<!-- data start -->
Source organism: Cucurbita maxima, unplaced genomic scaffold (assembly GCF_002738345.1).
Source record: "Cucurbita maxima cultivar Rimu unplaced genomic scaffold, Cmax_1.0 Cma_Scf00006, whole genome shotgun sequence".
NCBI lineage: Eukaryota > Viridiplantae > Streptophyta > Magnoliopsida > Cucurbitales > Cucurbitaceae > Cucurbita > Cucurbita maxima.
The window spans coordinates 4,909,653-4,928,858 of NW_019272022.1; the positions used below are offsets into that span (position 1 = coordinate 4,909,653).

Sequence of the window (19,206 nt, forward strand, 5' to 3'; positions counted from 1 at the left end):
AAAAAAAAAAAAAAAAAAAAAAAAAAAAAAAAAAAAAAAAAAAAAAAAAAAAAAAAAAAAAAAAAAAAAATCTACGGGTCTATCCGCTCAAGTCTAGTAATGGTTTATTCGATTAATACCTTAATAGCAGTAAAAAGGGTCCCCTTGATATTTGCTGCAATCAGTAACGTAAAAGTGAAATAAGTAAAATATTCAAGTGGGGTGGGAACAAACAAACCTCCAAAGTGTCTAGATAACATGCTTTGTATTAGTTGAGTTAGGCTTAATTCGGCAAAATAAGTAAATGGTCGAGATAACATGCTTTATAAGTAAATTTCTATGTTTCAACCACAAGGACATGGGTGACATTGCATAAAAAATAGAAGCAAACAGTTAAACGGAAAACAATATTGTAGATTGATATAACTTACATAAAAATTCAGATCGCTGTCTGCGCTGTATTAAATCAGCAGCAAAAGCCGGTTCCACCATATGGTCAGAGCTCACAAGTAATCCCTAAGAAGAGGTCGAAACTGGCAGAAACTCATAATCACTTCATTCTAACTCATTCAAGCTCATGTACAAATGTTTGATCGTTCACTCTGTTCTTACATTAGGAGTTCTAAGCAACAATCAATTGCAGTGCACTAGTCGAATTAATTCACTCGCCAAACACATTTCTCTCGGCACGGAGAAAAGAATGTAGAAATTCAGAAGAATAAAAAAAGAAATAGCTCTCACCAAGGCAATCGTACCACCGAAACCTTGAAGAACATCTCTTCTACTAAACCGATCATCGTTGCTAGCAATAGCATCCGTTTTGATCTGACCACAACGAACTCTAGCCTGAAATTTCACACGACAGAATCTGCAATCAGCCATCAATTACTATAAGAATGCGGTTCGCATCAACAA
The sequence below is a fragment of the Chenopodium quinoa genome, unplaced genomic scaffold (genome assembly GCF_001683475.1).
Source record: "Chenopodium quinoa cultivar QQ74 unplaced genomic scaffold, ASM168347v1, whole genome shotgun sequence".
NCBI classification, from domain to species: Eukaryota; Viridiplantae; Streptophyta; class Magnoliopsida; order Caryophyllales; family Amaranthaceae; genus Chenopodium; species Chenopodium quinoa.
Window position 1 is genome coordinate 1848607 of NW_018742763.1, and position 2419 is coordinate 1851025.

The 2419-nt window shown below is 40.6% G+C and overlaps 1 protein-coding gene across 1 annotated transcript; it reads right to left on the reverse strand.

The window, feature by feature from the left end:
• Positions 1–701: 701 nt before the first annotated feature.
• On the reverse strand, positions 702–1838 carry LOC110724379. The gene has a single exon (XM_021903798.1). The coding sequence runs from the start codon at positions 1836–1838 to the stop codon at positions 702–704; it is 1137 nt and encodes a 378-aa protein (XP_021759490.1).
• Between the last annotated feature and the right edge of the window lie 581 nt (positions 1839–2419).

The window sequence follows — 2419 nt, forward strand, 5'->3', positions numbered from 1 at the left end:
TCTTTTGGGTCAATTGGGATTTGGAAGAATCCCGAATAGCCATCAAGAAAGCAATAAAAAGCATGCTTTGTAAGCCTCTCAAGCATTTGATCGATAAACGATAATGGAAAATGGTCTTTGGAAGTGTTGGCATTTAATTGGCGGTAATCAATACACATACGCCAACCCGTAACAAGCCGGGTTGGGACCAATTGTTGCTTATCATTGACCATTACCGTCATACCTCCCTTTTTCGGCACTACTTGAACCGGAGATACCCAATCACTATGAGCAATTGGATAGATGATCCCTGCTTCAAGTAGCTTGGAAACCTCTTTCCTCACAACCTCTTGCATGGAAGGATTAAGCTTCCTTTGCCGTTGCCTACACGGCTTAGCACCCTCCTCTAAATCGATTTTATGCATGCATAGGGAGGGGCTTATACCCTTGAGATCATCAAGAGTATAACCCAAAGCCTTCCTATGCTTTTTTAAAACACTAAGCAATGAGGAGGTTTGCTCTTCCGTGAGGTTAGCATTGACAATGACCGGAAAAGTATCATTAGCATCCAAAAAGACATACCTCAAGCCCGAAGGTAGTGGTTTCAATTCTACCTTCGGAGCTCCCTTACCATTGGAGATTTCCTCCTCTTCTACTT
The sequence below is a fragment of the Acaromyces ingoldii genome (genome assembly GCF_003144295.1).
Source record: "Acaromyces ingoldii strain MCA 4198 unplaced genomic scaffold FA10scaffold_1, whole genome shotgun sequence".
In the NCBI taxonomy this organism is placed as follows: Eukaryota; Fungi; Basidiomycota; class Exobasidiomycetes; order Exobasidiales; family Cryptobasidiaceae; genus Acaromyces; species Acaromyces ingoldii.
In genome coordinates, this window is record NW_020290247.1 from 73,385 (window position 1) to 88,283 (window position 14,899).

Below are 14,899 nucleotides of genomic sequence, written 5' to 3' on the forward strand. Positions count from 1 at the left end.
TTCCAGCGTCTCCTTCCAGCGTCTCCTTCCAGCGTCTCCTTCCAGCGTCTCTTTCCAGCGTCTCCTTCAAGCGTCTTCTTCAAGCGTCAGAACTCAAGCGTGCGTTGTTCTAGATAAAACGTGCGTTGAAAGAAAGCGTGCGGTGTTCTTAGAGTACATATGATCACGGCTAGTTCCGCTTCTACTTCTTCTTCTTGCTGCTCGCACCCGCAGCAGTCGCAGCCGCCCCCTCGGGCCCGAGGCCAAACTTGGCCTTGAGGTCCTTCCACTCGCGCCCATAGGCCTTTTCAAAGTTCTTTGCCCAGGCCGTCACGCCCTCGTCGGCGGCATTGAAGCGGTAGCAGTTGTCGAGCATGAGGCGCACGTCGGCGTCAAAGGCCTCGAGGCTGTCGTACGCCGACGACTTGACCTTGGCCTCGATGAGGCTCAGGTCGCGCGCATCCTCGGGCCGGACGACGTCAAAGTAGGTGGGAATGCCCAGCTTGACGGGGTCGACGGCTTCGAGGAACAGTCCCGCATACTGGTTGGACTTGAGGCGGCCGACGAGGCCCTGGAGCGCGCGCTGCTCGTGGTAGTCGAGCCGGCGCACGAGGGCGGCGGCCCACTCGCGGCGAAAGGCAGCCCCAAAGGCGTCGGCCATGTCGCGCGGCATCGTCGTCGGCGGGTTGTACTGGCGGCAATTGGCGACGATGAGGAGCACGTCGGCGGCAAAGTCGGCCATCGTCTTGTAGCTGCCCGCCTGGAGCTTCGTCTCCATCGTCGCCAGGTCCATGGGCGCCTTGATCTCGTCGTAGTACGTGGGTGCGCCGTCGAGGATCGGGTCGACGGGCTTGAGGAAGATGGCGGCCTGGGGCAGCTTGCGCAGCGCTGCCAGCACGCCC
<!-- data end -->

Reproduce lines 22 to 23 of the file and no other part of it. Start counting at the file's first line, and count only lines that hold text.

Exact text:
Below are 14,899 nucleotides of genomic sequence, written 5' to 3' on the forward strand. Positions count from 1 at the left end.
TTCCAGCGTCTCCTTCCAGCGTCTCCTTCCAGCGTCTCCTTCCAGCGTCTCTTTCCAGCGTCTCCTTCAAGCGTCTTCTTCAAGCGTCAGAACTCAAGCGTGCGTTGTTCTAGATAAAACGTGCGTTGAAAGAAAGCGTGCGGTGTTCTTAGAGTACATATGATCACGGCTAGTTCCGCTTCTACTTCTTCTTCTTGCTGCTCGCACCCGCAGCAGTCGCAGCCGCCCCCTCGGGCCCGAGGCCAAACTTGGCCTTGAGGTCCTTCCACTCGCGCCCATAGGCCTTTTCAAAGTTCTTTGCCCAGGCCGTCACGCCCTCGTCGGCGGCATTGAAGCGGTAGCAGTTGTCGAGCATGAGGCGCACGTCGGCGTCAAAGGCCTCGAGGCTGTCGTACGCCGACGACTTGACCTTGGCCTCGATGAGGCTCAGGTCGCGCGCATCCTCGGGCCGGACGACGTCAAAGTAGGTGGGAATGCCCAGCTTGACGGGGTCGACGGCTTCGAGGAACAGTCCCGCATACTGGTTGGACTTGAGGCGGCCGACGAGGCCCTGGAGCGCGCGCTGCTCGTGGTAGTCGAGCCGGCGCACGAGGGCGGCGGCCCACTCGCGGCGAAAGGCAGCCCCAAAGGCGTCGGCCATGTCGCGCGGCATCGTCGTCGGCGGGTTGTACTGGCGGCAATTGGCGACGATGAGGAGCACGTCGGCGGCAAAGTCGGCCATCGTCTTGTAGCTGCCCGCCTGGAGCTTCGTCTCCATCGTCGCCAGGTCCATGGGCGCCTTGATCTCGTCGTAGTACGTGGGTGCGCCGTCGAGGATCGGGTCGACGGGCTTGAGGAAGATGGCGGCCTGGGGCAGCTTGCGCAGCGCTGCCAGCACGCCC